Zach Bodah, quality manager at Allagash Brewing in Portland, Maine, agrees. “We saw the value right away. For a brewery focused on Belgian styles, it’s a vital instrument,” he says. Allagash purchased their first Nexcelom Cellometer in 2012 and a second in 2016. The units are used during almost every step in the brewing process, and the automation helps reduce the subjective difference among his team of almost a dozen lab technicians. It’s a point that Kravitz also emphasizes: While manual cell counting isn’t difficult, it isn’t as black and white as it may seem. Depending on how technicians are trained to see and read a sample, they may arrive at a slightly different count than their colleagues. It’s a small point of difference that means a variable in the formula, and the variable increases when there are more sets of eyes in a lab counting cells. While the subjectivity can be trained out of techs—or, at least, they can be trained to be subjective in the same ways—automation minimizes the variables, and variables are the enemy of consistency.

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Screen capture from a cellometer at Three Weavers Brewing (Inglewood, California).

Automated cell-counters work by imaging the slides and analyzing the images to determine the number of cells, their size, and even viability. Technicians can get straight counts as a printout or a digital export, or they can save the images for future comparison. Many industries use cellometry, fine-tuning the parameters depending on what they are trying to count—be it blood, Saccharomyces cells, or even wild yeasts and bacteria.

The Nexcelom units optimized for brewery labs range in price from high four figures to about $15,000, depending on model and options. The investment doesn’t stop there, as the units require consumables in the way of disposable plastic slides and specific reagents for staining samples. Jonathan Porter of Smog City Brewing in Torrance, California, estimates the cost to use the Nexcelom X2 at about $1 per test, but that should be compared to the labor cost of more time-consuming manual counts. It’s an investment that many breweries find hard to swallow, even if they’re convinced that the automated process would be beneficial to their brewery. In the case of pFriem Family Brewers, Kravitz says that they passed on the purchase and are still counting cells manually—20 counts a day or more. Cost was the main reason, as pFriem is in the midst of a massive expansion project, but Kravitz adds that the environmental impact of disposable plastic slides also figured into the decision. “I hope a reusable slide option becomes available,” he says, but until then, “pFriem will never be without a microscope,” and his three-person team is comfortable with the processes to ensure accurate manual counting.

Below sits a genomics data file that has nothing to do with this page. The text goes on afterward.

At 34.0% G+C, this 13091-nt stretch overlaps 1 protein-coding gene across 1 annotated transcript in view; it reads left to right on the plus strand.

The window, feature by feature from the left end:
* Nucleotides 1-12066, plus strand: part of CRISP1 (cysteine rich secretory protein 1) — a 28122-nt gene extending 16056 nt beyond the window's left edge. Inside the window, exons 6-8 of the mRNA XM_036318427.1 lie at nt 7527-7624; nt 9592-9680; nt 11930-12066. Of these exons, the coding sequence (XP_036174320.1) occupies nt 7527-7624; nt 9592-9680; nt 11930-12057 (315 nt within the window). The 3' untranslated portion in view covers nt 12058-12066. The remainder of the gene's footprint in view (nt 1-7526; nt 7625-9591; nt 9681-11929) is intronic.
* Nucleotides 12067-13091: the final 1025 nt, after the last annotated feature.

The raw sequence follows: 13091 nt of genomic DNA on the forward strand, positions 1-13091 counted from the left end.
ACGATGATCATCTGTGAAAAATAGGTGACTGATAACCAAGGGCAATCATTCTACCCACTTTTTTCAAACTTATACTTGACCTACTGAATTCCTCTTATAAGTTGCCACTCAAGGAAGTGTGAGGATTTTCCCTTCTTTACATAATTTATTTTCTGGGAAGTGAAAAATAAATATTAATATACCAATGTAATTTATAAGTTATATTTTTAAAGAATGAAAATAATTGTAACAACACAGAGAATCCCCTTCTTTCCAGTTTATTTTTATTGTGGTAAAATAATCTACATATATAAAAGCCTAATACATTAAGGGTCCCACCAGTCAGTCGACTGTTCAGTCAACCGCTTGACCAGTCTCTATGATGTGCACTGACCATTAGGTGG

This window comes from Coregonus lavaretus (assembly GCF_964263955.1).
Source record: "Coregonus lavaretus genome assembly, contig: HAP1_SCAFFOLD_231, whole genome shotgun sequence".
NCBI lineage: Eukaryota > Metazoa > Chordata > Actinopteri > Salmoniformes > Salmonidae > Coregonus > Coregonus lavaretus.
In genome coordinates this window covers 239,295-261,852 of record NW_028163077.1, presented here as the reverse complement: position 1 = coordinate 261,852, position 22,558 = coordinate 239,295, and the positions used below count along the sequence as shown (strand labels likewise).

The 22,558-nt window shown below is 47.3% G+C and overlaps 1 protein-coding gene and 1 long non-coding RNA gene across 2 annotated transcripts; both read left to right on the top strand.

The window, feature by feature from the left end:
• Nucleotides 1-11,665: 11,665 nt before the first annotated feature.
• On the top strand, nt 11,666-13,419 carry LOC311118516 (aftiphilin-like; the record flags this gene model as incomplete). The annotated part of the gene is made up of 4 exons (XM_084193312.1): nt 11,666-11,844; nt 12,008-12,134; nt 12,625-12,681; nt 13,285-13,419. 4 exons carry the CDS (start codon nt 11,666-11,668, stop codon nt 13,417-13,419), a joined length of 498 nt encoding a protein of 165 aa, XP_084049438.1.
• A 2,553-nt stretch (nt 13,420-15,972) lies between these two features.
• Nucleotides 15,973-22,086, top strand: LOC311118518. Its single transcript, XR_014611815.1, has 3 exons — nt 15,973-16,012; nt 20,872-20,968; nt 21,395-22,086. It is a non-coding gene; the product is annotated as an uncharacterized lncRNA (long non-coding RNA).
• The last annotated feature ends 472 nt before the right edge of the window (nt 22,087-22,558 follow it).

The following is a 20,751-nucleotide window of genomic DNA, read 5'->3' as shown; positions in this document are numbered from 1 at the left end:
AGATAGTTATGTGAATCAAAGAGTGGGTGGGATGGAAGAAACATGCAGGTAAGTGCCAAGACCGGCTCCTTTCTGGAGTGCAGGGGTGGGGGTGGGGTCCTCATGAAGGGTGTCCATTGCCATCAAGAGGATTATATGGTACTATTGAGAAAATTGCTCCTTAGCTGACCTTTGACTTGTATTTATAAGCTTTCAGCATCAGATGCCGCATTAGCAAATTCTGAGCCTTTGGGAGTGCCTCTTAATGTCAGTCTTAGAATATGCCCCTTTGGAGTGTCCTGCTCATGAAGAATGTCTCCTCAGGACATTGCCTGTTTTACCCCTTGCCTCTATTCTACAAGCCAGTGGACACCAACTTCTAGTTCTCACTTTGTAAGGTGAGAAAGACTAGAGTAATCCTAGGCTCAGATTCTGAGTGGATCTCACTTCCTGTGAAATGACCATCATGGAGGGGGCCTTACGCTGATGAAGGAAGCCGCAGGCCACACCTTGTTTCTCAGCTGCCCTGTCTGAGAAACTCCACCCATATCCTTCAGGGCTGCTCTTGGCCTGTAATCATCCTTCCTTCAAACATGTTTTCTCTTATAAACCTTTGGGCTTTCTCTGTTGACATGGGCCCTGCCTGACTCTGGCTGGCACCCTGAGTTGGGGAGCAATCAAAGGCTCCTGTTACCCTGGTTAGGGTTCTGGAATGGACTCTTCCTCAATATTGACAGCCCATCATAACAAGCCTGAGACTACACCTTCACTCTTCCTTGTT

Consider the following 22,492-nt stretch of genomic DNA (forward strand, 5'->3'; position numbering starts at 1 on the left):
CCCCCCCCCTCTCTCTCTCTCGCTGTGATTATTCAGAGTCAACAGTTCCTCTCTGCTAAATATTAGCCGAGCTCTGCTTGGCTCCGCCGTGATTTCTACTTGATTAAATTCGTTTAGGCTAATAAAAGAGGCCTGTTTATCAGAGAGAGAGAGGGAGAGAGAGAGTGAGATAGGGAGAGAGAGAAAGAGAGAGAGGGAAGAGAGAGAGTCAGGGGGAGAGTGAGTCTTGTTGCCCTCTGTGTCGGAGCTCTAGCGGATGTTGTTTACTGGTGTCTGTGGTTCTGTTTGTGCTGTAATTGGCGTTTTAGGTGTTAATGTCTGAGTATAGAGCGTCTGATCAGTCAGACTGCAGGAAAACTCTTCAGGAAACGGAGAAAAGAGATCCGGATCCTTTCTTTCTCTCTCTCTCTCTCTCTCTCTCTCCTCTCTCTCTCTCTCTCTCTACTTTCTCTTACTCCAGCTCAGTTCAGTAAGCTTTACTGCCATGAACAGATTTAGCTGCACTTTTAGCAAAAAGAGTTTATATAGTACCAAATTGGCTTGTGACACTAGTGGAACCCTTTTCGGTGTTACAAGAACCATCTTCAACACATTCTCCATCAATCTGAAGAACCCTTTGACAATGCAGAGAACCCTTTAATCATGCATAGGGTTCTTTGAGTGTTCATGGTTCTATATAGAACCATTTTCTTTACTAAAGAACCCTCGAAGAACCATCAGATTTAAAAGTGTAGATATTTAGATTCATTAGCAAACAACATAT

Adapting to an automated count workflow in the lab does take some adjustment, and Bodah at Allagash says dialing in the unit was the biggest challenge. It took their lab about three months to configure their units to work seamlessly with their yeast strains. During that period, the parameters of the cellometer were adjusted until the machine counts matched hand counts of the same samples.

A lot of growing breweries are asking the question of when to transition from manual counts to an automated process, and the many variables mean it isn’t a simple decision. The number of fermentation vessels at a brewery, how many distinct yeast strains are in use, how they are harvested and stored, the relative development of a brewery’s quality-assurance personnel and processes, and even the types of beer being made affect that calculus. At Allagash, Bodah says, “It made sense for us to automate at around 20,000 barrels of annual production.” At that point there were enough lab techs, brewers, and cellarmen performing cell counts every day that automation reduced variables in the process.

“I think a lot of breweries would like to collect this data, but it’s easier to justify buying a new fermentor that will generate revenue versus a cellometer that costs money to operate and just spits out data,” Smog City’s Porter says. “But the cellometer is a tool that gives you a window into the engine that drives fermentation and, ultimately, into beer quality.”

Photos: Courtesy Allagash Brewing; Courtesy Three Weavers Brewing